We’ve picked up some more details regarding the Michael Crabtree contract, which has been characterized as having a maximum value of $40 million over six years.
And, as expected, Crabtree will never earn $40 million over six years, because if he does enough to earn the $8 million in year-six escalators he also will have done enough to void the sixth year.
Still, the contents of the “superescalator” package (as the NFLPA is describing it) are remarkable. On three occasions in the first five years of the deal: (1) Crabtree must participate in 80 percent of the snaps on offense; (2) Crabtree must qualify for the Pro Bowl; (3) the 49ers must win 14 games; and (4) Crabtree must be named Super Bowl MVP.
Three times in five years.
And, actually, it’s three times in four years, because there’s no way he’ll participate in 80 percent of the snaps this year.
Meanwhile, two Pro Bowls in four years will wipe out the sixth year of the deal.
As one source said, “Why bother even putting the $8 million escalator in the contract?”
The answer is simple. Because it introduces the figure of $40 million into the conversation regarding the deal, which will help agent Eugene Parker persuade future recruits that he wanted a $40 million deal for Crabtree — and that he got it.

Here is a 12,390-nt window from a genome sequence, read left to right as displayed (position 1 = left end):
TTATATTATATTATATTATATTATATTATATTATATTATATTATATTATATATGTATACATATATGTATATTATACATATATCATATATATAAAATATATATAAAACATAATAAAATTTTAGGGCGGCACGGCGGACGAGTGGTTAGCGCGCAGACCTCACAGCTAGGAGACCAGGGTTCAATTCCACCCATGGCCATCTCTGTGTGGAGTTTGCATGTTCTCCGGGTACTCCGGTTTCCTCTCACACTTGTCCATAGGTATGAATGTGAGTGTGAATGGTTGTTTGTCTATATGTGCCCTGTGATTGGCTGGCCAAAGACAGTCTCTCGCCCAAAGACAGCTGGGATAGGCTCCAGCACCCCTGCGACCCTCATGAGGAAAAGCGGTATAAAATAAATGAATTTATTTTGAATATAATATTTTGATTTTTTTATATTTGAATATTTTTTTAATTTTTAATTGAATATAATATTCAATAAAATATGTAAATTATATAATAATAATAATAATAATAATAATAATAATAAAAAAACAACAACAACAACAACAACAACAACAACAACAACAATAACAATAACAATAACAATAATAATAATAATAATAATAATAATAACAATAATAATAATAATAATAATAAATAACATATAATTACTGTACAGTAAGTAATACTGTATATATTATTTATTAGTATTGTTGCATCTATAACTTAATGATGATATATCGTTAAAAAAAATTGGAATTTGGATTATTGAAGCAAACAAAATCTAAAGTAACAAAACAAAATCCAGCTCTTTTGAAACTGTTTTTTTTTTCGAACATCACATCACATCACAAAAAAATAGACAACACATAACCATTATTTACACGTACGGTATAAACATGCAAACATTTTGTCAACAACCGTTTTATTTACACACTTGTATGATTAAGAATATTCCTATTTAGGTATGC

Also, we’re told that a whopping $15 million in escalators hinge upon 90-percent participation in all voluntary offseason workouts, which is part of what some are calling the “diva clause.”
Moreover, of the $17 million in guaranteed money, $6.395 of it is guaranteed for injury only.
So if the 49ers decide that Crabtree is a bust, they can avoid more than $10 million in supposedly guaranteed cash.
Bottom line? The raw dollars in the deal are good — if Crabtree sticks around long enough to get them. If he doesn’t perform well or if he doesn’t fully commit to the offseason program each and every year, the financial exposure reduces dramatically.